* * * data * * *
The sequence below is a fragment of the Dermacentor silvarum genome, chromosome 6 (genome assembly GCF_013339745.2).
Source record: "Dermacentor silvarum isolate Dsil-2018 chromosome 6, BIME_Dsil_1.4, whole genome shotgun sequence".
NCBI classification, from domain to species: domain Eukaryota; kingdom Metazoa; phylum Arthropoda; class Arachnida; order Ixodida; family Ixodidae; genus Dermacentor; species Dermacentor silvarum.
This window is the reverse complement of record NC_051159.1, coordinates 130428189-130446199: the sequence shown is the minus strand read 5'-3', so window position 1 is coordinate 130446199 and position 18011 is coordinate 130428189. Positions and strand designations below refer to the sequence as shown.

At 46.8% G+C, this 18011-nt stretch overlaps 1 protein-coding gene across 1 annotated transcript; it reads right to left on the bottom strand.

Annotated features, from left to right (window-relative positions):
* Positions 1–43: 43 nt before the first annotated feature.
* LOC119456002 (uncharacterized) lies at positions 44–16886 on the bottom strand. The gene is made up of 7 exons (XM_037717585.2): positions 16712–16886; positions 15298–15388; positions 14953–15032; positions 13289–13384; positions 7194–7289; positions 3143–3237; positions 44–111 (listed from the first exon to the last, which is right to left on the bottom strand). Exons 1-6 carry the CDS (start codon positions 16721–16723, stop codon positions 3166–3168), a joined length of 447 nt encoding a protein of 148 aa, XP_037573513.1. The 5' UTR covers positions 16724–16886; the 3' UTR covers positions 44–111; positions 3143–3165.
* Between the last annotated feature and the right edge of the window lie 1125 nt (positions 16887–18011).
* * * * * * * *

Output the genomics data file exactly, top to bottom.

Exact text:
The sequence below is a fragment of the Dermacentor silvarum genome, chromosome 6 (genome assembly GCF_013339745.2).
Source record: "Dermacentor silvarum isolate Dsil-2018 chromosome 6, BIME_Dsil_1.4, whole genome shotgun sequence".
NCBI classification, from domain to species: domain Eukaryota; kingdom Metazoa; phylum Arthropoda; class Arachnida; order Ixodida; family Ixodidae; genus Dermacentor; species Dermacentor silvarum.
This window is the reverse complement of record NC_051159.1, coordinates 130428189-130446199: the sequence shown is the minus strand read 5'-3', so window position 1 is coordinate 130446199 and position 18011 is coordinate 130428189. Positions and strand designations below refer to the sequence as shown.

At 46.8% G+C, this 18011-nt stretch overlaps 1 protein-coding gene across 1 annotated transcript; it reads right to left on the bottom strand.

Annotated features, from left to right (window-relative positions):
* Positions 1–43: 43 nt before the first annotated feature.
* LOC119456002 (uncharacterized) lies at positions 44–16886 on the bottom strand. The gene is made up of 7 exons (XM_037717585.2): positions 16712–16886; positions 15298–15388; positions 14953–15032; positions 13289–13384; positions 7194–7289; positions 3143–3237; positions 44–111 (listed from the first exon to the last, which is right to left on the bottom strand). Exons 1-6 carry the CDS (start codon positions 16721–16723, stop codon positions 3166–3168), a joined length of 447 nt encoding a protein of 148 aa, XP_037573513.1. The 5' UTR covers positions 16724–16886; the 3' UTR covers positions 44–111; positions 3143–3165.
* Between the last annotated feature and the right edge of the window lie 1125 nt (positions 16887–18011).